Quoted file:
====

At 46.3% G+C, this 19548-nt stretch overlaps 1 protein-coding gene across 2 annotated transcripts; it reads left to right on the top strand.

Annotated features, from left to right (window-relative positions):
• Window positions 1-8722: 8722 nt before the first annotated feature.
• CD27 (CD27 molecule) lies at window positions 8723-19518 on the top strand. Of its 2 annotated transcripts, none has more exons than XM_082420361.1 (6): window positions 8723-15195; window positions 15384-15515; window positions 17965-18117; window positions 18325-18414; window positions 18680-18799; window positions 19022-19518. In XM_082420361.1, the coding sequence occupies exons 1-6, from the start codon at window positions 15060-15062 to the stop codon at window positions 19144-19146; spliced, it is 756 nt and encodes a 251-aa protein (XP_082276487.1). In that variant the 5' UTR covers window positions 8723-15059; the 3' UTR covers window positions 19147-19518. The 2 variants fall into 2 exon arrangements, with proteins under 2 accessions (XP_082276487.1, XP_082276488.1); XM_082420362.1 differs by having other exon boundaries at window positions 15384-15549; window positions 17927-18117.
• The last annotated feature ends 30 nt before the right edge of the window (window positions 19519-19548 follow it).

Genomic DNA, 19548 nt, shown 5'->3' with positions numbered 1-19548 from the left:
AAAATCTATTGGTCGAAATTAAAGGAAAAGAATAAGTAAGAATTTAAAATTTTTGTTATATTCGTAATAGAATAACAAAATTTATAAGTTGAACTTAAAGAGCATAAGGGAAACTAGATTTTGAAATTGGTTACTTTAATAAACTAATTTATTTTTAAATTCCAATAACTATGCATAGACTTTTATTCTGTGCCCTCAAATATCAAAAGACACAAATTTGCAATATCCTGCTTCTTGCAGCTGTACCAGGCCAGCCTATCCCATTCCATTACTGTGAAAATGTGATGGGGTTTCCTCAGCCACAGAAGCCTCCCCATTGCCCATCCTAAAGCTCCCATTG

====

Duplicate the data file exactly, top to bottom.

At 46.3% G+C, this 19548-nt stretch overlaps 1 protein-coding gene across 2 annotated transcripts; it reads left to right on the top strand.

Annotated features, from left to right (window-relative positions):
• Window positions 1-8722: 8722 nt before the first annotated feature.
• CD27 (CD27 molecule) lies at window positions 8723-19518 on the top strand. Of its 2 annotated transcripts, none has more exons than XM_082420361.1 (6): window positions 8723-15195; window positions 15384-15515; window positions 17965-18117; window positions 18325-18414; window positions 18680-18799; window positions 19022-19518. In XM_082420361.1, the coding sequence occupies exons 1-6, from the start codon at window positions 15060-15062 to the stop codon at window positions 19144-19146; spliced, it is 756 nt and encodes a 251-aa protein (XP_082276487.1). In that variant the 5' UTR covers window positions 8723-15059; the 3' UTR covers window positions 19147-19518. The 2 variants fall into 2 exon arrangements, with proteins under 2 accessions (XP_082276487.1, XP_082276488.1); XM_082420362.1 differs by having other exon boundaries at window positions 15384-15549; window positions 17927-18117.
• The last annotated feature ends 30 nt before the right edge of the window (window positions 19519-19548 follow it).

Genomic DNA, 19548 nt, shown 5'->3' with positions numbered 1-19548 from the left:
AAAATCTATTGGTCGAAATTAAAGGAAAAGAATAAGTAAGAATTTAAAATTTTTGTTATATTCGTAATAGAATAACAAAATTTATAAGTTGAACTTAAAGAGCATAAGGGAAACTAGATTTTGAAATTGGTTACTTTAATAAACTAATTTATTTTTAAATTCCAATAACTATGCATAGACTTTTATTCTGTGCCCTCAAATATCAAAAGACACAAATTTGCAATATCCTGCTTCTTGCAGCTGTACCAGGCCAGCCTATCCCATTCCATTACTGTGAAAATGTGATGGGGTTTCCTCAGCCACAGAAGCCTCCCCATTGCCCATCCTAAAGCTCCCATTG